A young South African has written a post that is being shared across social media platforms for all the right reasons.
Bongani Kumbula eloquently wrote a childhood memory that everyone needs to read. It’s heart-breaking and beautiful at the same time. Everyone should be a pool noodle boy.
Read the full post below:
I was 7yrs old rocking a speedo at the pool with my brother who was looking equally fantastic in his speedo. We were doing our thing which is a mixture of the doggy paddle/crawl/I don’t want to get my head wet because I am black and I don’t fox with water like that.
These were the days of Bart Simpson, Arcades in malls, around about the time of that really boring day when they played no cartoons all day because some guy called Chris Hani got shot.
I was busy drowning swimming when some kid hit my brother with a pool noodle. A metre long foam pencil shaped floatation device.
My brother knew everything. He was a legend. He was using tipex when I was limited to an eraser. Amazing.
He got hit with this pool noodle and chased this kid around and thus a friendship was born.
Like any good annoying younger brother I came free of charge. No introduction needed. Beat me with thy noodle and bestow friendship upon me. I don’t know what’s going on but I want in. Or I’m telling.
The kid beat me with his noodle. And the three of us spent a good afternoon beating our noodle. When we were sweaty and done thoroughly beating off noodles another young lady of about 8 came for a swim.
Noodle boy knew her and proceeded to do introductions. All was jolly.
She had a Sega Mega Drive and suggested we go play Sonic the Hedgehog at her place. Great idea young lady.
Winning. Really winning.
That was like the coolest tv game console back then and we were all keen to go play. We gathered our belongings and ran down the hill to her house.
When we got there little young lady proceeded to inform me and my brother that we couldn’t enter her house because we were black and her parents didn’t like blacks.
But pool noodle boy was welcome because he was white.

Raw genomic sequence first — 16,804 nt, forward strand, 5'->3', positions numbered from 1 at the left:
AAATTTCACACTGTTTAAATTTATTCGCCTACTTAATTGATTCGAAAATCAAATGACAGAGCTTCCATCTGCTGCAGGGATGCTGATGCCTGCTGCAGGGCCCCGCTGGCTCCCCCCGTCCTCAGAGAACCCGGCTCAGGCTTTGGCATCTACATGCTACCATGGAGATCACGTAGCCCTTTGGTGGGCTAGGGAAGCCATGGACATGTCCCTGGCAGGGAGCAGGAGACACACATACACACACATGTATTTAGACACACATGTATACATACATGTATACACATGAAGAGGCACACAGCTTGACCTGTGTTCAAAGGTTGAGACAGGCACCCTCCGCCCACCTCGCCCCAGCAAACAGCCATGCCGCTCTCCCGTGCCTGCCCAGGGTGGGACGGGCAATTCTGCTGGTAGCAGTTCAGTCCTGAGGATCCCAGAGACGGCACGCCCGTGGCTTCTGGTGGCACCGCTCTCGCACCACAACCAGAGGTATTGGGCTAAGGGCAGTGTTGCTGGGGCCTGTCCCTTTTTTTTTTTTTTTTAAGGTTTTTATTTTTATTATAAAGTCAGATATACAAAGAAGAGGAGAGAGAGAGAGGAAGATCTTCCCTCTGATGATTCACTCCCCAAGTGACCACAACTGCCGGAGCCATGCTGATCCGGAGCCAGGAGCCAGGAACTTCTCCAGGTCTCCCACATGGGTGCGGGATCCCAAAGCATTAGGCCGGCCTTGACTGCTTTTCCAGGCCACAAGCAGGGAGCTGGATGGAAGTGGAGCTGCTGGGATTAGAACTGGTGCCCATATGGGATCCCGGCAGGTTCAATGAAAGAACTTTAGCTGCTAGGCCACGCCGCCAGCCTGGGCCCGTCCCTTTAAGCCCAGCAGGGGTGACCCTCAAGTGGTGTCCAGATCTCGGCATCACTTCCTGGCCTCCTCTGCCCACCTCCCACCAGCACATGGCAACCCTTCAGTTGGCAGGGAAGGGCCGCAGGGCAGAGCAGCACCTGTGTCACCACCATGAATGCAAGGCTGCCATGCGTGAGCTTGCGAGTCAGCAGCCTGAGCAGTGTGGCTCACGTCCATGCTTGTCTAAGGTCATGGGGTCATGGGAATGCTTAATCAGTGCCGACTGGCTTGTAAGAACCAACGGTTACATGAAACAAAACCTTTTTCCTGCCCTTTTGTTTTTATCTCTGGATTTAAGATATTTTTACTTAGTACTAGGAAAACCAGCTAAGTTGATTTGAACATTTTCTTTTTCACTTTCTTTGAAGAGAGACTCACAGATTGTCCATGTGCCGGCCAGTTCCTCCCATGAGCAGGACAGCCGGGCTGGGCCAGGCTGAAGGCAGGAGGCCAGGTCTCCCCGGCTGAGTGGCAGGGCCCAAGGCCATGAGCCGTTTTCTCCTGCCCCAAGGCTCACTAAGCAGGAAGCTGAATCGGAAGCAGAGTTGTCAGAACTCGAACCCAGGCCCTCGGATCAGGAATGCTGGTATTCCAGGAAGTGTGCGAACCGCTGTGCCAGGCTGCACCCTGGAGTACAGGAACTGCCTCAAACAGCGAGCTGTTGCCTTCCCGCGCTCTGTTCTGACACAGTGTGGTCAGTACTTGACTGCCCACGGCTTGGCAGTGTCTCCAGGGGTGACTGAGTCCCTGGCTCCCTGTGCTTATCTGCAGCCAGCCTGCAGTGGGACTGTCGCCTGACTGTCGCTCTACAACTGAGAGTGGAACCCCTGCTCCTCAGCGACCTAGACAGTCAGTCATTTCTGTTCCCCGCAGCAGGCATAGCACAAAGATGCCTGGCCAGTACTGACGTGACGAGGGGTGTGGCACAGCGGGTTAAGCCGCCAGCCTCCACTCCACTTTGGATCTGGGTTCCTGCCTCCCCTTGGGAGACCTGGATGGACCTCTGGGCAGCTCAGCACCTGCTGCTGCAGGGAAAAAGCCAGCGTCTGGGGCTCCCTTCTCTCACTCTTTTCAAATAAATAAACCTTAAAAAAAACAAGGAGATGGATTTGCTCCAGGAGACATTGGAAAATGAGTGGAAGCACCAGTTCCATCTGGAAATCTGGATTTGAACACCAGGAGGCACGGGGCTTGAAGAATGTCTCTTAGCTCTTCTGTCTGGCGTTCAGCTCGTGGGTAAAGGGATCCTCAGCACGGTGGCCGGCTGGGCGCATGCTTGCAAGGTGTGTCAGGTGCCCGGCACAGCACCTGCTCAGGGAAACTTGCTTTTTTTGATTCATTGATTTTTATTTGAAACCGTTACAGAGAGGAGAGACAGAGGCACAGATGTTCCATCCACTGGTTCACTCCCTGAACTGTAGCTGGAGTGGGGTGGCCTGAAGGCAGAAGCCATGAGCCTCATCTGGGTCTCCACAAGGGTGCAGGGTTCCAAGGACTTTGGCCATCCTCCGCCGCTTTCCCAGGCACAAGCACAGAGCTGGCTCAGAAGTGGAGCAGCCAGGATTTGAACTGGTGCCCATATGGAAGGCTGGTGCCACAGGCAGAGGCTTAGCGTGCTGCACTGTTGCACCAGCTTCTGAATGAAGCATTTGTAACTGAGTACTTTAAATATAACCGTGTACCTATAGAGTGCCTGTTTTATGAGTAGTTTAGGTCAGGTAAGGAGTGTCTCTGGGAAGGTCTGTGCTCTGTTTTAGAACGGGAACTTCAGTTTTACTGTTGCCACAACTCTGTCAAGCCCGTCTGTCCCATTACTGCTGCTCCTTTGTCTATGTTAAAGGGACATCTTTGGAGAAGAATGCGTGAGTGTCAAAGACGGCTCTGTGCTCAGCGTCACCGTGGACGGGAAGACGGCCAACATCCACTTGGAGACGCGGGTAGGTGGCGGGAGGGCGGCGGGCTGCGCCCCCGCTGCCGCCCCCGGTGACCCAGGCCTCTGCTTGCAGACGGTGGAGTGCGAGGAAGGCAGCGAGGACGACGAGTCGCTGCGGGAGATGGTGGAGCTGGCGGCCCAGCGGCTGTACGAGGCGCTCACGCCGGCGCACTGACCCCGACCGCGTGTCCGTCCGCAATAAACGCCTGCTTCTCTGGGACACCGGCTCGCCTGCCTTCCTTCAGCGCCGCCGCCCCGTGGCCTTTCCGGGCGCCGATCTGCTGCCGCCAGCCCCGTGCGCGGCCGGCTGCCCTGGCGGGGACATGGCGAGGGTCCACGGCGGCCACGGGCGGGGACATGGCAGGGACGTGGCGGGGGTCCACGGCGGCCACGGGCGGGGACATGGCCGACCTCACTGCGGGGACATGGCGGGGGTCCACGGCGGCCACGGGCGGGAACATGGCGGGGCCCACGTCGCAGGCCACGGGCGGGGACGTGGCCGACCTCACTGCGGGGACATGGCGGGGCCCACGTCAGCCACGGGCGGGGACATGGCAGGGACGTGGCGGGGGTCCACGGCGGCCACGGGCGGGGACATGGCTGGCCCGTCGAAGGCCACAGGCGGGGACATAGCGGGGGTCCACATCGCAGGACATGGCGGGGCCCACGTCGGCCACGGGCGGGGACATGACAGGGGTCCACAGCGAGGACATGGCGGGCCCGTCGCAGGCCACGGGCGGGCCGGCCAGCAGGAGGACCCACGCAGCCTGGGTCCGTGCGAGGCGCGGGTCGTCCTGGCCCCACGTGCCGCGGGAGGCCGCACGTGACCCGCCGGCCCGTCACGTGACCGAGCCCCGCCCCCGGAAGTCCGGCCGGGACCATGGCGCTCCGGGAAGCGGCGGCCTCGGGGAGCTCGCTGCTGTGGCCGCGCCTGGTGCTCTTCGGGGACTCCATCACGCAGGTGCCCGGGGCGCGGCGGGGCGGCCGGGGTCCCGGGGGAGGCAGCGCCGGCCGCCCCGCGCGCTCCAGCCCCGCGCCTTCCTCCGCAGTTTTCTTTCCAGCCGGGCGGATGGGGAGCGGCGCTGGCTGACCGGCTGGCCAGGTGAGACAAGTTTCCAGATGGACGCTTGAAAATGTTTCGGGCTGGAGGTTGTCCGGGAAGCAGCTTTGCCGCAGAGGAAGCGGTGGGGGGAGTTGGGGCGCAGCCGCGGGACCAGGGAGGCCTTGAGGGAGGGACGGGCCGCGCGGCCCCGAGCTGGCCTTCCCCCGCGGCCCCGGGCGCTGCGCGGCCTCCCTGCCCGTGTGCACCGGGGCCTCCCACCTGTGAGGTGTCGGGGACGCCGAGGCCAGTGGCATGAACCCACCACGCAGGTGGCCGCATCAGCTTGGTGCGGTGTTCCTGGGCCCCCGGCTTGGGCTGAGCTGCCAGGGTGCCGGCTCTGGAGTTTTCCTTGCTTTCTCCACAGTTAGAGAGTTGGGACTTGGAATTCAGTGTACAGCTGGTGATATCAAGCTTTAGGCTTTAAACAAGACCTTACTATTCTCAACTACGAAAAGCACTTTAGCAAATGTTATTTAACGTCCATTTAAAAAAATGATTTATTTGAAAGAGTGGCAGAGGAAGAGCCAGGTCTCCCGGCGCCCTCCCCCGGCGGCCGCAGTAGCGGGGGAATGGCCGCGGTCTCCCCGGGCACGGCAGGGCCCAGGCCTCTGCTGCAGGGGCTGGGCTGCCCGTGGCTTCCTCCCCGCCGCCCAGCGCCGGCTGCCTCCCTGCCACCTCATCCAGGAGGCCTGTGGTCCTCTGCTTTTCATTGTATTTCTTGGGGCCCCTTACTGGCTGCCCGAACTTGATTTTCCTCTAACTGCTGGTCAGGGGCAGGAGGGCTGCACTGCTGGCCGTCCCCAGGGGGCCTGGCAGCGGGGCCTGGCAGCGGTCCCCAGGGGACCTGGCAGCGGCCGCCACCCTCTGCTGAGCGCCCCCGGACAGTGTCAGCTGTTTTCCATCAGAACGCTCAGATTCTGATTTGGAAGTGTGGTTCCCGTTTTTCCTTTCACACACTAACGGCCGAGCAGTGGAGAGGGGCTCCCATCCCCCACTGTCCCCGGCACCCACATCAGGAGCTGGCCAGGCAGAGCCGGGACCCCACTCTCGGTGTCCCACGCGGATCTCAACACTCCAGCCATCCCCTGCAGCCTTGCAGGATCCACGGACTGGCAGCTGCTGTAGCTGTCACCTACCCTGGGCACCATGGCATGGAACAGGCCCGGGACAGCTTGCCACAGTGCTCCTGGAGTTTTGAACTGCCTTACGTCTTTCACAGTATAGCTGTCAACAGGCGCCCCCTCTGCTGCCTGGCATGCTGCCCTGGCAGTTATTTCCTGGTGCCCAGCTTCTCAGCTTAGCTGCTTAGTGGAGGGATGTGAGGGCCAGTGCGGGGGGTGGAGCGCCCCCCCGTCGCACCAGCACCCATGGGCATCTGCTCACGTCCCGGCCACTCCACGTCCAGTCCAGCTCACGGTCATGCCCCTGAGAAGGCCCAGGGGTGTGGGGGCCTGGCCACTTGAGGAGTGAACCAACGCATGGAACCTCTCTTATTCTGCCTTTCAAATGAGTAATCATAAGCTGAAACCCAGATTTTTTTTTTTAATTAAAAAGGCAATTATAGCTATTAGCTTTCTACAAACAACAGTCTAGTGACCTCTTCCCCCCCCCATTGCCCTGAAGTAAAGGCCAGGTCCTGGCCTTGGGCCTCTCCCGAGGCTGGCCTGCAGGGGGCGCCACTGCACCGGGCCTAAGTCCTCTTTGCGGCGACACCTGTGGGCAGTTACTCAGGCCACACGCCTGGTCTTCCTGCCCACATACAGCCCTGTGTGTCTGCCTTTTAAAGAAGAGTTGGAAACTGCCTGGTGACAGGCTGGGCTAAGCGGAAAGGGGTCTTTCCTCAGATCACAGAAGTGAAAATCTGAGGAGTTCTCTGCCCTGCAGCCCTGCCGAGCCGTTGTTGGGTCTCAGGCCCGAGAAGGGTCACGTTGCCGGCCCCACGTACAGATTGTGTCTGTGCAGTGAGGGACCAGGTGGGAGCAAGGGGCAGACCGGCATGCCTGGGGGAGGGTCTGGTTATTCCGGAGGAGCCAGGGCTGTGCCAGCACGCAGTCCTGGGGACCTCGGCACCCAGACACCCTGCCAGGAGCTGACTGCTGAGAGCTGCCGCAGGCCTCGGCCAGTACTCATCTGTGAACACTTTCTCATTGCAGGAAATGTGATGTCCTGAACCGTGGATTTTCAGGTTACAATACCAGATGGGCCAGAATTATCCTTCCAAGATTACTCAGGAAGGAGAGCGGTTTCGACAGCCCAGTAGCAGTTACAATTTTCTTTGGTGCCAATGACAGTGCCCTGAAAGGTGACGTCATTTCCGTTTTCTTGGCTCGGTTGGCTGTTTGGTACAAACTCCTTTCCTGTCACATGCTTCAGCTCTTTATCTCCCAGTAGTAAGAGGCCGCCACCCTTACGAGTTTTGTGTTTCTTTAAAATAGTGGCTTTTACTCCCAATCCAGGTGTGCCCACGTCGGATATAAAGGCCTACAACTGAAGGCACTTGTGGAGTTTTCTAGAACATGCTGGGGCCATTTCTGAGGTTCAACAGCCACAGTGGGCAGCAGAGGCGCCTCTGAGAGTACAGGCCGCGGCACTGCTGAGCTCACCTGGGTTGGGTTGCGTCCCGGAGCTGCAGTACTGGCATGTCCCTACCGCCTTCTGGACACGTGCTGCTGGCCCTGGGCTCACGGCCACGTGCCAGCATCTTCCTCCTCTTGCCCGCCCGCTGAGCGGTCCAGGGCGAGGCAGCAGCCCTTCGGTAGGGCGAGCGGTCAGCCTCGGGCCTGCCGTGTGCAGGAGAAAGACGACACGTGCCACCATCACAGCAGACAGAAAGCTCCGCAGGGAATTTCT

In that moment I first became conscious of my blackness. My black skin. That I just didn’t look different from some people but that it might be a hindrance to progress in life. Progress into her house to Sonic the Hedgehog and an awesome time of fun.
I was suddenly really sad because it’s not just her house that I couldn’t enter, it was cool pool noodle boy she was taking from me as well. He was really cool.
He could imitate Jim Carrey to a tee which was important back in the early 90’s.
So I mourned the loss of this new friend in the few moments outside her home, hating being born black because I now could not play Sega and promising to fix it like Michael Jackson fixed his as soon as I make some money.
I did all this because what kid would choose to beat some kids who could barely swim wth a pool noodle over playing Sega.
I know what I would choose. I would choose the tv games.
He looked at her and said “No thanks, I think I will go play with Bongani and Thabang at the pool.”.
He did that.
I think he was also 9yrs old. He chose to be our friend. Race didn’t matter. It was a little thing that he did but it has stuck with me all my life. He chose to be a good human because we were being discriminated against. He chose to not further himself (because as kids its all about fun) by playing a hot new TV game and kept it simple with us.
That girl was not bad.
She was just regurgitating what her parents taught her.
I don’t know if pool noodle boy was just taught well, or knew inherently what it means to be a good person but he acted with class.
That scene keeps playing over in my head every time something racist happens and appears in the news, trends, tries to spoil a social gathering. I always choose to see the good, the positive, the middle ground.
Pool noodle boy was ahead of his time.
And when you feel the hatred rise in you think of the good Pool noodle boy. I know to many to count, that’s why the Penny Sparrows don’t get me to riled up.